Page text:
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Three A’s of active listening at the workplace

Most of us will remember 2020 as the year of great disruption but there is a silver lining — it is also the year that workplace leaders were compelled to prioritize their people.

According to a recent study, 96% of human resources and hiring professionals observed that employee experience (EX) is increasingly important in the digital workplace. Therefore, leaders must adapt their leadership style to cultivate their employees’ engagement and experiences at the workplace.

How can a leader do this effectively?

Leaders need to listen, actively listen.

“Active listening refers to a pattern of listening that keeps you engaged with your conversation partner in a positive way,” wrote mental health expert Arlin Cuncic.

It may sound simple but active listening is not an easy skill to master. Leaders must develop the following Three A’s to effectively practice active listening.


Active listening means paying close attention to the verbal and non-verbal cues an employee conveys when they are speaking.

“If you are the person at the workplace who gives others the space to communicate fully and openly, co-workers and employees will be more likely to come to you with new ideas and collaborative projects,” wrote Elle Kaplan, Founder of @LexionCapital.

Indeed, a leader who takes the time to truly understand what their employees are communicating including their non-verbal behavior signals to employees that their leader genuinely values their input.

Therefore, strengthening workplace relationships.


“Most of the successful people I’ve known are the ones who do more listening than talking,” said the late American financier Bernard M. Baruch.

That said, leaders must actively listen rather than passively hear. The difference is easily identified in the leader’s attitude during a conversation with their employees.

A leader who actively listens to their employees provides verbal and non-verbal feedback to show that they are following along. They also recognize and intentionally lock beyond their existing beliefs, feelings, and/or judgment about the topic of communication.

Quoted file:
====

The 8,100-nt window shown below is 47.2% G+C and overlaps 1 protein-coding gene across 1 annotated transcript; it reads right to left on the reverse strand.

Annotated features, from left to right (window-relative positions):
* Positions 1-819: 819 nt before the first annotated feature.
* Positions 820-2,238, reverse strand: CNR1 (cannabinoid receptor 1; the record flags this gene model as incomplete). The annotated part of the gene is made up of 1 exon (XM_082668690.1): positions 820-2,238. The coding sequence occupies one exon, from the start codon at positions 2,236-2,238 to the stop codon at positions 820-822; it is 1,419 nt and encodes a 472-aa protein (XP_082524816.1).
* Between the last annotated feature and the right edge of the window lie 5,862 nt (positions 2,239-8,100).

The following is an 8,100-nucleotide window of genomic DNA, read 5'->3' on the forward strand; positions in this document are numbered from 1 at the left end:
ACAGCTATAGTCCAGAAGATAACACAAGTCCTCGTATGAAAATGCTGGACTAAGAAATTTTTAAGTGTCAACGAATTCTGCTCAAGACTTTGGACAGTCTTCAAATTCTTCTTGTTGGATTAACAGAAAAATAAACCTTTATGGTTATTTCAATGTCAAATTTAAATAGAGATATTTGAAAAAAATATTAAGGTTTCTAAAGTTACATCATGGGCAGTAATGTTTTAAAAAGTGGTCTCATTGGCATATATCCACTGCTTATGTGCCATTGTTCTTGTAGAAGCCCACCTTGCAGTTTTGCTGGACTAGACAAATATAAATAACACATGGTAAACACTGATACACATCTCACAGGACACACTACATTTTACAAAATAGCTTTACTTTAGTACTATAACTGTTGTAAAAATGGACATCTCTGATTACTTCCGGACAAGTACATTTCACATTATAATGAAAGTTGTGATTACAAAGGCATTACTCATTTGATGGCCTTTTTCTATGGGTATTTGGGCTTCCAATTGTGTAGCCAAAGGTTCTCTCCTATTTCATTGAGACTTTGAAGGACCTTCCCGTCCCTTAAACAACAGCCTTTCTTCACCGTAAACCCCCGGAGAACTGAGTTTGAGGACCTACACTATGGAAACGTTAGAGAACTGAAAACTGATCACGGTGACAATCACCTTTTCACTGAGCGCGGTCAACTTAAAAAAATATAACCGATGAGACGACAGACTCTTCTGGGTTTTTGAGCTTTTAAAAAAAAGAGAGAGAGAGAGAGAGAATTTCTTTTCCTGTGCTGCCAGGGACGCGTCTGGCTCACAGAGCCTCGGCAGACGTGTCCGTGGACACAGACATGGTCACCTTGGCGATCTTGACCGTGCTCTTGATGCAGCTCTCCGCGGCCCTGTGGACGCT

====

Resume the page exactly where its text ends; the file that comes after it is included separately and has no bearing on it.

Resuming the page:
Listening plays a critical role in workplace performance. Good listeners learn from what is being said so they are able to use the information at work without making mistakes.

Comprehension is reduced and the production process is likely to slow when someone does not listen well.

It seems then that with the right listening attitude, workplace productivity and performance will improve.


The focus is on the employee experience as the power has shifted from institutions to individuals.

“Employee experience is about doing things with and for your employees, not to them,” said Mark Levy, former Head of Employee Experience at Airbnb and Allbirds.

This is why active listening is a step forward. It requires leaders to pay attention to their employees’ experience with no reservation and adjust their leadership style and company direction accordingly.

After all, “the art of effective listening is essential to clear communication, and clear communication is necessary for management success,” said the late American businessman and founder of the J. C. Penney retail stores, James Cash Penney.

LEARNTech Asia
LEARNTech Asia
LEARNTech Asia showcases innovation in learning in Asia. We feature stories and resources in online learning, workplace learning, adult education, EdTech, and creative solutions by teachers and trainers in learning institutions, non-profits, and enterprises that enhance human capacity and inspire communities of lifelong learners.